I asked what it was like to go from public school to a residential school and she said that it was different but it has been good because it is helping her become used to living away from home, which she will do in college. She said the teachers have been great and supportive of everything she has been doing, especially cooking. She has also been able to participate in some things that she couldn't do in public school, especially sports. She is on the goal ball team and the swim team.
In describing her family, she told me, "they've always treated my blindness as just a little bit of a physical nuisance, not anything that makes me different as an individual.”
During our interview, I was especially happy to hear her say she uses Braille "all the time, every day, anywhere I go." She also uses computers and the latest technology. She loves her iPhone, her Braille Note and her Victor Stream. She uses Facebook and social networking sites sporadically.
One of Alyssa's major lifelong interests is music. She plays piano and violin and sings. She will be singing a solo at graduation on May 29. She likes all kinds of popular and classical music, but she draws the line at heavy metal. She plays by ear and has not learned to use Braille music. She also has perfect pitch, which she thinks "drives the other kids in music class nuts."
This summer, she will be going to Leader Dog to get a guide dog, which she is very excited about since she loves Patti Schonlau's dog Susie.
In the Fall, she will be attending Northern Illinois University in DeCalb. She chose that school for several reasons. First, they have a good disability services and resources office. It is a fairly small campus which should be easy to get around. But mainly, the school has a good program in the field of her interest. She wants to get a Master's degree in Vocational Rehabilitation and teach visually impaired children.
Alyssa believes it is good to have experiences with both mainstreaming and the residential setting, although she feels that a school for the blind can be a bit sheltering.
Alyssa impressed me with her friendly, outgoing personality. She seems highly motivated with a strong sense of what she wants to do when she leaves high school. I enjoyed interviewing her for this article and I wish her much luck and success in whatever she does.
From The Lower Left-hand Drawer
By John Weidlich
In this edition of the Lower Left-Hand Drawer, we look at the new Victor Stream, the Argus II artificial retina just approved by the FDA, new email lists and a few other things. As usual, I hope you find the items I have included useful and interesting.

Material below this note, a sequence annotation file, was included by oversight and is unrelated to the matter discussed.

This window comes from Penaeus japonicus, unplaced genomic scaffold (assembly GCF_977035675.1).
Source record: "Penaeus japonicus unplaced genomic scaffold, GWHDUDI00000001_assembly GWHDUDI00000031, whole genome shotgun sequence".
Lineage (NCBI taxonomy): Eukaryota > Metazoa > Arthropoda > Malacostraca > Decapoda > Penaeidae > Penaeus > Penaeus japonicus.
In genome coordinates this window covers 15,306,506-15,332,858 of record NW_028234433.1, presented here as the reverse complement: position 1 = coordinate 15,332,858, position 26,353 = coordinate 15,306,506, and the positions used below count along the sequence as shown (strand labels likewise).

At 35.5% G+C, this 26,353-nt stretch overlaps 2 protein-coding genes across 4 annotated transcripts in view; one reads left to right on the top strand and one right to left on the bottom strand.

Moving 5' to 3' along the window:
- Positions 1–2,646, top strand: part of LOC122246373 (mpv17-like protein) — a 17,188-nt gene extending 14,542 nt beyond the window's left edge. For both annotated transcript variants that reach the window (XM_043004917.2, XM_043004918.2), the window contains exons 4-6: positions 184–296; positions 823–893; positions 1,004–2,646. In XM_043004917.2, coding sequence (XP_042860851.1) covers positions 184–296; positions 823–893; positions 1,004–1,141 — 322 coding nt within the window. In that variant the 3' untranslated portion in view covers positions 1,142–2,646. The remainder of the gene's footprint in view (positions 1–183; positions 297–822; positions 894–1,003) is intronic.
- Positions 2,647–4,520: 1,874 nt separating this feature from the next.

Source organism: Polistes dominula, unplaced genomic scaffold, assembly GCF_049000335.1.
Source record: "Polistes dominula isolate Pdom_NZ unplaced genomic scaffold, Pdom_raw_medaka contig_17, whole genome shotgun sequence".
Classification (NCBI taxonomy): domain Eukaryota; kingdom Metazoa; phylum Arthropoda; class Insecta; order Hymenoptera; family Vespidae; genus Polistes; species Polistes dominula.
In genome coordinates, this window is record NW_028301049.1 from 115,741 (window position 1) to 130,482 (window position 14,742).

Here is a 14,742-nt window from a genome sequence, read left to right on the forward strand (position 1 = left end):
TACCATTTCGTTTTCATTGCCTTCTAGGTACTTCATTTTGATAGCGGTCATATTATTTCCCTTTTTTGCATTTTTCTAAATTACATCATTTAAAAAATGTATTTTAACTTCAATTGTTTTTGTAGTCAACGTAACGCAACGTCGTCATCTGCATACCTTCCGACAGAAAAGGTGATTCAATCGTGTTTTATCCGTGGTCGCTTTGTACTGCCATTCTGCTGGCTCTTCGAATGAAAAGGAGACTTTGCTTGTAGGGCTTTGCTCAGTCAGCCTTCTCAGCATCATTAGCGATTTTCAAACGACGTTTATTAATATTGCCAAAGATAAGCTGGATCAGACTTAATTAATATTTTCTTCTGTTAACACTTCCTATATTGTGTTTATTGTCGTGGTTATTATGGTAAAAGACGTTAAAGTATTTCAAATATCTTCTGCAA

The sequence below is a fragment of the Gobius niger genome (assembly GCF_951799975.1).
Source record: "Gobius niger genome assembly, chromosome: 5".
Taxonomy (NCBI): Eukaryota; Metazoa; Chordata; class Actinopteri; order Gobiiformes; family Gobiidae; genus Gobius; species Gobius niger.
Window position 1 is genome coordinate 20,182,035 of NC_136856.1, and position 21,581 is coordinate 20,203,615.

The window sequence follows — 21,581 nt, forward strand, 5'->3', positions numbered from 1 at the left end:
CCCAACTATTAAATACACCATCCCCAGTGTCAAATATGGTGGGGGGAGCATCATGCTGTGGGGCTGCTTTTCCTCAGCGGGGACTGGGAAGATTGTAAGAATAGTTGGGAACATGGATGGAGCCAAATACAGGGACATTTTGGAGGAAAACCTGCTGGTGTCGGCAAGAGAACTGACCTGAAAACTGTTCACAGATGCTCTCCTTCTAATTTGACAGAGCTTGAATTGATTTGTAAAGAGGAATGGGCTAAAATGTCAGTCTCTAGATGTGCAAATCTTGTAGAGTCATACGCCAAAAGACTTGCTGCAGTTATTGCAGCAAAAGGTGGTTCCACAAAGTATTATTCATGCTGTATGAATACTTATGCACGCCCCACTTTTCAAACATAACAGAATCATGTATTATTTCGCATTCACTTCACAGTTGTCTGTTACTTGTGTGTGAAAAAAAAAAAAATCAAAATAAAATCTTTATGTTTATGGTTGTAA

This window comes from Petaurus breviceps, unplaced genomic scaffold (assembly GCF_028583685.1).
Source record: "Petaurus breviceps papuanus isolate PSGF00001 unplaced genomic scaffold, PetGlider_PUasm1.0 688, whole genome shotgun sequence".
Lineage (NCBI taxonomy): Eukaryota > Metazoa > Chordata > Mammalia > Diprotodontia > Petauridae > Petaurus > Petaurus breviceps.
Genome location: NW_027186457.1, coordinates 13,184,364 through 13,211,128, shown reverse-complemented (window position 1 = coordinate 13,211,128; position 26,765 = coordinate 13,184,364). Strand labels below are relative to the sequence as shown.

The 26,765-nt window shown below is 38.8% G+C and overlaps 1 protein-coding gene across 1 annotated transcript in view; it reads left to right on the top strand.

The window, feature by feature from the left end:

In the last column, I mentioned that Humanware had released a new version of its extremely popular Victor Reader. I received one for my birthday, so I would like to give you a description of it and point out some of the differences between the new model and the original version. The new Victor Stream is slightly smaller than the original and much thinner with a more rounded shape. The buttons are arranged exactly like the original and perform the same functions so you don’t need to learn a new operating system. There is one additional button not found on the original Stream. At the top, between the Go To and the Bookmark buttons, is a round button for wifi capabilities. I don’t know if this is functional yet, but eventually I understand that you can use this feature to download books from a computer wirelessly. The speaker is louder, so it is much easier to listen to the Stream with its speaker. There are two raised dots on the five key, making it easier to locate. The text to speech voices, Tom and Samantha, have been replaced by voices called Heather and Ryan, which I find to be a big improvement. The recordings are now mp3 and wav file formats. This means there is much less recording time but the recording quality is higher. The battery can be charged while it is connected to a computer or with the AC adapter. The remaining battery time is given as a percentage, rather than the high, medium and low, which gives a better indication of how much battery power is left. There is a line in jack for recording directly from a radio or stereo. The earphone jack and the record button have been moved to new locations. The record button is more recessed and a little harder to find but harder to press by mistake. If you want more information about the new victor Reader Stream you can go to the Humanware Web Site, www.humanware.org, or call HumanWare at 800 722-3393. If you purchase the new Stream, you will need to download a new authorization key to play NLS books even if you have the older model. However, this is not difficult to do and if you do have problems doing it, the folks at HumanWare will help you. One person who reviewed the new Stream for a publication objected to the fact that it takes about three seconds longer to boot up, but I really don’t see this as a major drawback.